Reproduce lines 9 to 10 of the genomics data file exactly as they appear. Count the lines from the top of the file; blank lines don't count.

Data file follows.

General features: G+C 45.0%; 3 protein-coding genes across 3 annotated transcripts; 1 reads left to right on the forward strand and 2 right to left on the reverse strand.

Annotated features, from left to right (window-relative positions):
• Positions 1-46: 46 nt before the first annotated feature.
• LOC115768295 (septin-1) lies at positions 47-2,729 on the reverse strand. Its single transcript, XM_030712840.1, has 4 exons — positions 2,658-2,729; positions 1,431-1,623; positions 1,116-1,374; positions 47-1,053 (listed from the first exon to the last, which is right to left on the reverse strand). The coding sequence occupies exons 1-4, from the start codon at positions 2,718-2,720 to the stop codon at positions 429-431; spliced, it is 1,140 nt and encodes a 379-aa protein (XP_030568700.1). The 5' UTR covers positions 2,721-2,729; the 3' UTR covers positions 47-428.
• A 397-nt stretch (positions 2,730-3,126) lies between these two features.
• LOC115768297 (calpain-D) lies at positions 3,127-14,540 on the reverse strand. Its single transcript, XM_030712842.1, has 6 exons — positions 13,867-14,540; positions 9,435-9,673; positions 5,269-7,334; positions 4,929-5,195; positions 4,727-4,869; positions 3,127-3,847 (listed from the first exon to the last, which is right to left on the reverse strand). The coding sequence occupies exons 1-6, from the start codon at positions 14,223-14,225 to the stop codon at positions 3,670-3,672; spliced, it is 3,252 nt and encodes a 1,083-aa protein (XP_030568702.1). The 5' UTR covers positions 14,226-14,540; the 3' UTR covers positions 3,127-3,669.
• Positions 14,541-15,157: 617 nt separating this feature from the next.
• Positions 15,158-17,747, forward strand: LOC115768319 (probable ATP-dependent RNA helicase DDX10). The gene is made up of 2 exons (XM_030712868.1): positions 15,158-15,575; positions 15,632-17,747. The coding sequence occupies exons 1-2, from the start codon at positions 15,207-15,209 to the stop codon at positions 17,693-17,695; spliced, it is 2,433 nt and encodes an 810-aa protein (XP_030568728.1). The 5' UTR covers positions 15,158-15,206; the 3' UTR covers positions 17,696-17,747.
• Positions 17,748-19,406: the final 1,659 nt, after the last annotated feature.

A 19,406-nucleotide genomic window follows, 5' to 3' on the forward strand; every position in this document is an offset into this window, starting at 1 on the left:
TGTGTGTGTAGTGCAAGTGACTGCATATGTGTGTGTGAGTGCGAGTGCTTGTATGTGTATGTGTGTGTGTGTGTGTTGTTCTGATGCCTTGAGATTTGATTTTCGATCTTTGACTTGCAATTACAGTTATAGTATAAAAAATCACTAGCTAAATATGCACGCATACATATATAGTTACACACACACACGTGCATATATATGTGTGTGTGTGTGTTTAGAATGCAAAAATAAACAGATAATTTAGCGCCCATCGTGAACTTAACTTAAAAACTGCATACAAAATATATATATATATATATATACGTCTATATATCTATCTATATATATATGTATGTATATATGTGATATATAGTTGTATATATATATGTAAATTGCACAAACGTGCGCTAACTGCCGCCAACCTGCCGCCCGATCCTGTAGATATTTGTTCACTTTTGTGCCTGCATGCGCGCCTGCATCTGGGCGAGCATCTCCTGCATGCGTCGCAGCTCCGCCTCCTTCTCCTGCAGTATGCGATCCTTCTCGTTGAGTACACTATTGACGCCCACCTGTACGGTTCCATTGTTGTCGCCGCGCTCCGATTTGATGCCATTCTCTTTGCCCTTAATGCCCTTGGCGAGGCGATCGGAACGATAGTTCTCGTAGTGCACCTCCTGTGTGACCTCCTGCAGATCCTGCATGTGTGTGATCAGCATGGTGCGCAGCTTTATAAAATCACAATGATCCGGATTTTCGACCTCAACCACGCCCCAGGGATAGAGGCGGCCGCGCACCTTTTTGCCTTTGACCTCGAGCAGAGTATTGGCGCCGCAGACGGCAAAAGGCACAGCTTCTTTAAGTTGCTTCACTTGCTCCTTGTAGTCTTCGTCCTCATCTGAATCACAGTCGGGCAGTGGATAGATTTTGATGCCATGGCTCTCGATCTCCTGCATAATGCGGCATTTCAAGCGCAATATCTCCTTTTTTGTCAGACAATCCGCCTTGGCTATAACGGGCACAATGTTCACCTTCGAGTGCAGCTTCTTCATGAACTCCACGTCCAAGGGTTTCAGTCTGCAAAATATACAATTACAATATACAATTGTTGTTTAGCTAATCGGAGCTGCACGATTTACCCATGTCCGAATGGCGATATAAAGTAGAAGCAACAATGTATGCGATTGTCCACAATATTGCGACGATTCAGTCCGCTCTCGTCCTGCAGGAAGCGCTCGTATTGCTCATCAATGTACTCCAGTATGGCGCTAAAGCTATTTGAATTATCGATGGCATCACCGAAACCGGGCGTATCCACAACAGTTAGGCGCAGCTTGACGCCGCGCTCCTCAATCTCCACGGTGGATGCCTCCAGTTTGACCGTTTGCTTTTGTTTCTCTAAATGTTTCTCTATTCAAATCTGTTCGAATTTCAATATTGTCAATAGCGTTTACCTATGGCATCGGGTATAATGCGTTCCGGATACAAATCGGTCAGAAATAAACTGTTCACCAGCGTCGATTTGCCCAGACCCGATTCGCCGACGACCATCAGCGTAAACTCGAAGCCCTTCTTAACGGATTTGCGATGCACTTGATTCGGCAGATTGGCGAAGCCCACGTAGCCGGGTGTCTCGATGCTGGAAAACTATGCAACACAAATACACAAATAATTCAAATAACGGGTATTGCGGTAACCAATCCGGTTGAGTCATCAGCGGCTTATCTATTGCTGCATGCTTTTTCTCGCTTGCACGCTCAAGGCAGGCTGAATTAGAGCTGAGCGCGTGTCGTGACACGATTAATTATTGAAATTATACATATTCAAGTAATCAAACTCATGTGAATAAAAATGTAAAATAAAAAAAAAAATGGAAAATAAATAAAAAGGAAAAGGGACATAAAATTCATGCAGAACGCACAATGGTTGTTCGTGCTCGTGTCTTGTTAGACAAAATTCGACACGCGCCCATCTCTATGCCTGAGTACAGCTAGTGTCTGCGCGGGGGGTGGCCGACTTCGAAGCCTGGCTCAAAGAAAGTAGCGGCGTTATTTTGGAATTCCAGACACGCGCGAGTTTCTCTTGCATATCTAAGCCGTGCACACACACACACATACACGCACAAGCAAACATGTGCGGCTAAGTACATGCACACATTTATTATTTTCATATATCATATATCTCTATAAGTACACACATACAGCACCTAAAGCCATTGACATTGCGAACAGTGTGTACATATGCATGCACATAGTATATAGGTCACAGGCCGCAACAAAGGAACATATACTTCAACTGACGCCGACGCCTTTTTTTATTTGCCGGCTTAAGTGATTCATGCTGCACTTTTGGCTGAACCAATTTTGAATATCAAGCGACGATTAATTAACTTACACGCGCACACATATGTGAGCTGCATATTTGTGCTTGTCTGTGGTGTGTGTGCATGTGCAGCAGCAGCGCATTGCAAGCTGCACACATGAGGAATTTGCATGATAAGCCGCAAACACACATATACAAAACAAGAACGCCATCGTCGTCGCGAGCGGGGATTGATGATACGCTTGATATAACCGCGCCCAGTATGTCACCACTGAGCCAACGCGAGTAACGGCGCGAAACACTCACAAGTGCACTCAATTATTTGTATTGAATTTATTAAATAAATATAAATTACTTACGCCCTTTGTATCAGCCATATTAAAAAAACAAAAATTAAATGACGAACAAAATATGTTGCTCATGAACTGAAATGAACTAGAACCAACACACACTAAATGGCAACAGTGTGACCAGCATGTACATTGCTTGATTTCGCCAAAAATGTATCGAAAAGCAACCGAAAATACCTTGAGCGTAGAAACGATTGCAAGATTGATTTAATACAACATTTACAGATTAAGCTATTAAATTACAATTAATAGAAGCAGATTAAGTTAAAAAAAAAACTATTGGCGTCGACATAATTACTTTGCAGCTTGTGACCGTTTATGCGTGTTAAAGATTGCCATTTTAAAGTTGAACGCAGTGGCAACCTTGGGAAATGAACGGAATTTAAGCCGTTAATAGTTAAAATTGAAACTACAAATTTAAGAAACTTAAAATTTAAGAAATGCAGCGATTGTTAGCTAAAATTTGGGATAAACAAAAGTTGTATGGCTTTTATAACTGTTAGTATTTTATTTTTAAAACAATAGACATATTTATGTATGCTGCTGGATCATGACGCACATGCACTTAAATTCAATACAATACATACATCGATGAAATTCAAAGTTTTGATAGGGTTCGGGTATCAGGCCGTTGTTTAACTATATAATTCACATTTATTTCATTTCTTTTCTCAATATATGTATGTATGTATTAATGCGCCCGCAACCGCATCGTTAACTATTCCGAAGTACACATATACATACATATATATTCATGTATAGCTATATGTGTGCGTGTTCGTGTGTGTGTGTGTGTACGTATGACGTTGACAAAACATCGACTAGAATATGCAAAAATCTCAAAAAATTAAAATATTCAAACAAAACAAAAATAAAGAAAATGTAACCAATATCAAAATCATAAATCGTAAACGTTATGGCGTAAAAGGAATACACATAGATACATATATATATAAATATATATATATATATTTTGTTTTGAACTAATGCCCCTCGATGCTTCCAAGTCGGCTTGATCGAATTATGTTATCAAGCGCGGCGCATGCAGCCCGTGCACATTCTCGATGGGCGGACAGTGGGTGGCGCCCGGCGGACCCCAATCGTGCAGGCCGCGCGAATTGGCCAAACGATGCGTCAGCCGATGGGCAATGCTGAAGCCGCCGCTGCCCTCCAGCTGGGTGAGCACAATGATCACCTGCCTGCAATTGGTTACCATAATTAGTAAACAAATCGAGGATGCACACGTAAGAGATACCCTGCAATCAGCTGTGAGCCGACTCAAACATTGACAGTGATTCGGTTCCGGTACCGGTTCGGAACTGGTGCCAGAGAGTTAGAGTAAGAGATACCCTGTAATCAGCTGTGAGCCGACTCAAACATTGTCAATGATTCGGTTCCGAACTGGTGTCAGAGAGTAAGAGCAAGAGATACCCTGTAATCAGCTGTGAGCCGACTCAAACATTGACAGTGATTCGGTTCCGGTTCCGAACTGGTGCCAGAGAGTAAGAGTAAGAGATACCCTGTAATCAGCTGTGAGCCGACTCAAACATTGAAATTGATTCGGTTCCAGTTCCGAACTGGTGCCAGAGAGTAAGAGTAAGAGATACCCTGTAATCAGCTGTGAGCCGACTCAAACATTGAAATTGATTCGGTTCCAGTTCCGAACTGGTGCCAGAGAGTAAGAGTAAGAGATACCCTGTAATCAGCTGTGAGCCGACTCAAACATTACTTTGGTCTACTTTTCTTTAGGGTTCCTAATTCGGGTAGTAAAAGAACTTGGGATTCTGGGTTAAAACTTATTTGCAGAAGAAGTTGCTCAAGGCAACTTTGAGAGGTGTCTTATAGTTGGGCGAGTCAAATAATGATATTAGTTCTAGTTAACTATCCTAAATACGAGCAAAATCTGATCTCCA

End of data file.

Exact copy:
• Positions 17,748-19,406: the final 1,659 nt, after the last annotated feature.

A 19,406-nucleotide genomic window follows, 5' to 3' on the forward strand; every position in this document is an offset into this window, starting at 1 on the left: